The Painter on the Road to Tarascon by Vincent van Gogh, 1888.


by Matt Gonzalez

Laden with his brushes and props, one is struck by the spring in his step, his single-minded purpose. Yet anticipation hovers over the Provencal landscape, for one cannot help but guess what subject the painter will capture later this day. Straw hat firmly on his head, blazing sunlight cascading over the path… One can get thirsty looking at this painting.

But the thick, seemingly wet paint, masks an unexpected truth: The painting does not exist. For though the artist painted it, only technology, the very thing that today spoils the once calm rural landscape depicted, allows us to still view the painting. The original was lost during WW II, believed destroyed when Allied forces bombed Magdeburg, setting fire to the Kaiser-Friedrich Museum where it was housed.

Striding along a row of trees the painter is alone, but for the presence of his shadow that figures prominently in the lower right foreground of the canvas. His bold walking companion could easily pass for a bullfighter, but now runs alongside and only barely keeps up with his friend to whom he’s tethered.

Wearing a broad-brimmed yellow hat and carrying a camp stool and easel strapped to his back, rolled canvas also, and walking cane in his left hand… the painter on the road to Tarascon cuts the very image of the plein-air painter…off to find his ground, to peer at the world from. Painted in July 1888, it prefigures so much for Vincent van Gogh. Within a month Paul Gauguin will join him in Arles. By the end of the year he will suffer his first seizure, and within two years he will both sell his first painting in Brussels, and fatally shoot himself in the chest at Auvers-sur-Oise. Dead at the age of thirty-seven.

This rural thoroughfare then, running north from Arles to Tarascon, is his last peace before so much turmoil envelopes and overtakes him. But that is later… I believe the painter on the road to Tarascon to be content.

–Matt Gonzalez

4 thoughts on “VINCENT VAN GOGH

  1. Nice piece, Matt. Might I humbly suggest you do your own homage to this piece using found object but figurative more like fellow Frisco artist Jason Mecir? Best, Mark in PA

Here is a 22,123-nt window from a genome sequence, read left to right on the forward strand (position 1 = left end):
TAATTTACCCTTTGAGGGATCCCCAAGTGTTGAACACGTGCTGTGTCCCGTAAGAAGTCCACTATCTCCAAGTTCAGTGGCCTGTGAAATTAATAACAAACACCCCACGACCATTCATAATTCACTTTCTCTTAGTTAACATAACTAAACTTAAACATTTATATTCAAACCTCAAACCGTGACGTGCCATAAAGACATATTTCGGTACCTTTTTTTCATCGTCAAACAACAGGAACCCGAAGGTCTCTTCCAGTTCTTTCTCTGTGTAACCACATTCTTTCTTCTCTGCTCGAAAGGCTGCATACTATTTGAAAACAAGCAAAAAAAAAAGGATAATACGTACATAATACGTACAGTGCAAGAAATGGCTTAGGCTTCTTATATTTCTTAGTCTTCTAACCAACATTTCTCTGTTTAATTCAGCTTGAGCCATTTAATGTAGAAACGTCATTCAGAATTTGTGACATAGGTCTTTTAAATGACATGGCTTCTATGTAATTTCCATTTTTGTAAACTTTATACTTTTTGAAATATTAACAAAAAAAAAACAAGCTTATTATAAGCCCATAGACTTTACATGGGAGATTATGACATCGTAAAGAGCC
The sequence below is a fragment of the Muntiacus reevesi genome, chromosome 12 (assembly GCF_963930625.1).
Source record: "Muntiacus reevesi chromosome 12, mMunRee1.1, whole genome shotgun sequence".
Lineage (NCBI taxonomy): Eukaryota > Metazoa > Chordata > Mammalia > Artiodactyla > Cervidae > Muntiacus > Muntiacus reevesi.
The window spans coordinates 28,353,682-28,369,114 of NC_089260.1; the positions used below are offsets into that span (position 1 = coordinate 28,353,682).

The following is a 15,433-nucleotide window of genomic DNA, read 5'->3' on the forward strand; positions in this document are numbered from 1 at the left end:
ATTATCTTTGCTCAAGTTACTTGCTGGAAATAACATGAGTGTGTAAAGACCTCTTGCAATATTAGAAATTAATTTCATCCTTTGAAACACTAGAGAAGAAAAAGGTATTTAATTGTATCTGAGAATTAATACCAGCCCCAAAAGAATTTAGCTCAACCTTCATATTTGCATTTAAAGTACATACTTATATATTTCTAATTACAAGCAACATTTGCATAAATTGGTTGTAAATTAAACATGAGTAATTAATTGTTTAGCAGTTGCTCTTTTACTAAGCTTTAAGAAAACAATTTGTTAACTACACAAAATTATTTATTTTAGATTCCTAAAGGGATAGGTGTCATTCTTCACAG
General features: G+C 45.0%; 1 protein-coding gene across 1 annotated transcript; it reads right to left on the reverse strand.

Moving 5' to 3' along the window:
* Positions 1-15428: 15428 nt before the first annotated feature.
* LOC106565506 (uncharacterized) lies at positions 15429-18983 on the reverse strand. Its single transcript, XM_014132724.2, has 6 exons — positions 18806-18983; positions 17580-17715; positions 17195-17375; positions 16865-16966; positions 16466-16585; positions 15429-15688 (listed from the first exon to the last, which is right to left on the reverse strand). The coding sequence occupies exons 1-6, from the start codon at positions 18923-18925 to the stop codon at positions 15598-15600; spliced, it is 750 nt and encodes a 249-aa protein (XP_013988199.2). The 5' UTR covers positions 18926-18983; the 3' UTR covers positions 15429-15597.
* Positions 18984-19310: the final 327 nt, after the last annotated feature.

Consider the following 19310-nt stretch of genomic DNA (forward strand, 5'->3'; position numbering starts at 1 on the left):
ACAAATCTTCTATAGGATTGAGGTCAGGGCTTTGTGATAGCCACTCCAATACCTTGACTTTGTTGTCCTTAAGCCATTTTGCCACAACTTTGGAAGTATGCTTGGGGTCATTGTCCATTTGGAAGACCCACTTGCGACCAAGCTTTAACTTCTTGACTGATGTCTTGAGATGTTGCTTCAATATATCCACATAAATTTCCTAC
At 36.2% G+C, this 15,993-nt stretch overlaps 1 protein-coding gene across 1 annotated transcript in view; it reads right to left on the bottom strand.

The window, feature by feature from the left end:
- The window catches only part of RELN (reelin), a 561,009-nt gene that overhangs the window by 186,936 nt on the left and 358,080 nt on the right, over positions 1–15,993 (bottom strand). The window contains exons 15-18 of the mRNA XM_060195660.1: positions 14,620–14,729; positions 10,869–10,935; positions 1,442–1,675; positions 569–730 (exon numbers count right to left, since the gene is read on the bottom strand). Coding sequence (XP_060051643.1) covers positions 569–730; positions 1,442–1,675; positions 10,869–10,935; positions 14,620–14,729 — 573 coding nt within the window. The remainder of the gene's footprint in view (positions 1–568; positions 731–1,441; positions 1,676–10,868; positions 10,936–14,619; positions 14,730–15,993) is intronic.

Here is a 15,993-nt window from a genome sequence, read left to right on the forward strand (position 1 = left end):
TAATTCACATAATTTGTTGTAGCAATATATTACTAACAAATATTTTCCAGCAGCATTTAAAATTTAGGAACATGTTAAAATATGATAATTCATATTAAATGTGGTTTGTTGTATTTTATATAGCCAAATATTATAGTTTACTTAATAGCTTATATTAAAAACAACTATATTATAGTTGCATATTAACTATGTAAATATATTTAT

2. This is the first time I’ve ever seen this painting and my first impression of it was to admire the beautiful color of the golden path and to worry over the shadow.

    It looks like the man with the groovy straw hat is trying to run away from his own shadow.

    It’s so difficult to appreciate the gorgeous countryside because you keep looking back at the shadow, with the corner of your eye, constantly checking to see if the shadow’s moved up or changed shape. The reality isn’t the “painter walking” but the shadow following him.

    The shadow at first light looks so much like a soldier with a gun in his backpack that it’s hard to imagine anything else, and the painter looks as though he’s trying to lose the shadow, step on him, or shake his stick at him or at least use his stick to keep ‘S’ at a distance.

    The beautiful, color blinding, and freeing surroundings of golden paths and open fields contrasted so sharply with the painter’s drab mono-colored clothes, somber & shadowed features, as well as with his crooked, almost concave, travel-worn body (which is so bogged down by packages and luggage) that it causes you to feel sympathetic toward the traveler and wonder where he’s going with so much baggage. You want to reach out to help me but then there’s that shadow always on his tail and the painter’s soulless eyes.

    Also, it’s rather startling how the man is looking straight at us or “into the camera lens” so to speak, as if he’s trying to say something, then at other times he doesn’t even look like he’s real or even has ‘ojos.’

    More than once, you get unwillingly mesmerized and lost in the black orbs, or rather in the dark holes where his eyes are supposed to be. He almost looks like one of those scarecrows that you’d nail to a crosspiece to scare birds away. He doesn’t seem animated enough to even notice the scenery or be alive to appreciate the fact that he’s on the road to Tarascon.

    In the end, I felt like the painter looked tired and in need of a rest, so he could stop looking over his shoulder.
    I just read your entire discourse and I really liked your interpretation. It made me look at everything differently.

    I thought it so ironic that you said Van shot himself when my first thought of the shadow is that it had a gun.

    Also, I keep wondering what that white amalgam is on the ground in front of him.

    Nice painting, but haunting, and a little disturbing.


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